Did you know Srinivasa Ramanujan was one of the greatest mathematicians the world has seen? I didn’t, but was thankful to come across The Boy Who Dreamed of Infinity by Amy Alznauerand learn a little bit about this man whose amazing accomplishments are still studied today.
Born in a small South Indian village in 1887, Ramanujan began questioning the world at an early age: “What is small? And what is big?” He spent endless hours writing and erasing on his slate, trying to capture his thoughts about numbers and size. “Ramanujan was a number theorist, a person who studies the properties and patterns of numbers.” This book’s examples make these large concepts easy to understand such as when Ramanujan takes food to the man by the river who claims to see odd creatures that aren’t there. To this, Ramanujan says, “Sometimes even invisible things can be real.” Kids can relate to this while their parents have a greater understanding of what Ramanujan meant.
This self-taught genius felt alone with his thoughts until reaching out to Cambridge University in England because of its great mathematical center where he finally connects with top mathematician, G. H. Hardy (whose pamphlet on infinity Ramanujan had recently discovered). Just six years after making that connection, Ramanujan died in 1920, at the age of thirty-two. “The profound originality of his ideas has been a source of inspiration for mathematicians ever since.”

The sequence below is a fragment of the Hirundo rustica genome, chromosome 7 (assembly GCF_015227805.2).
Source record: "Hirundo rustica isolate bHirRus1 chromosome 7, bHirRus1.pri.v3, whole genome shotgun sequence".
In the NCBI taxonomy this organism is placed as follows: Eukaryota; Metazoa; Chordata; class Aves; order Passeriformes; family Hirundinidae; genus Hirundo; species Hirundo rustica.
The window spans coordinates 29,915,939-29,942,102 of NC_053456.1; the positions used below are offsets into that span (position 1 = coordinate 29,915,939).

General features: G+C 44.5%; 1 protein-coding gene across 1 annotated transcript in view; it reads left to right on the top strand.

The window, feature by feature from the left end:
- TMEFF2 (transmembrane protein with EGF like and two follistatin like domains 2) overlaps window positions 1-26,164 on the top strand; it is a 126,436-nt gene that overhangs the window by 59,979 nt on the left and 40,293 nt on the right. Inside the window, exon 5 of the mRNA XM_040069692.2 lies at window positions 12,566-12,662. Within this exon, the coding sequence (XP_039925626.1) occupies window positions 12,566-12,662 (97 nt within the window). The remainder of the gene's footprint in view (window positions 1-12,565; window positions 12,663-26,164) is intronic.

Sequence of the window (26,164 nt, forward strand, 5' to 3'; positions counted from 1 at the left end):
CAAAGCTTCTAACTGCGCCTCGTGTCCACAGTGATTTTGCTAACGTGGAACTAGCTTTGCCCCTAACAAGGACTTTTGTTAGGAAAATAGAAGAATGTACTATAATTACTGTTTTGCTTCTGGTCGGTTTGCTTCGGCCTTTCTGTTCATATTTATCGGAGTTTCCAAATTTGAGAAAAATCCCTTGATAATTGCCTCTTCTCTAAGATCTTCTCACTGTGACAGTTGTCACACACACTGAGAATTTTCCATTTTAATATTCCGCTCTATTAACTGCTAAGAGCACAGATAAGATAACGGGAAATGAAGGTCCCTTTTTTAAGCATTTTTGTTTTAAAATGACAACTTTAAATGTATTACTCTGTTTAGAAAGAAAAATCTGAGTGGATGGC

Daniel Miyares’s lovely illustrations show us Ramanujan’s India blended skillfully with the boy’s thoughts. One of my favorite scenes discusses how numbers whisper to Ramanujan in his sleep; he tries catching ideas before they disappear. The accompanying art has multiple images of Ramanujan leaping and climbing on numbers, set against a night sky. Get this book for the kid in your life with big thoughts—whether anyone else can see them or not.
Click here to order a copy of The Boy Who Dreamed of Infinity. e Disclosure: Good Reads With Ronna is now a Bookshop.org affiliate and will make a small commission from the books sold via this site at no extra cost to you. If you’d like to help support this blog, its team of kidlit reviewers as well as independent bookshops nationwide, please consider purchasing your books from Bookshop.org using our affiliate links above (or below). Thanks! e Recommended Reads for the Week of 10/19/20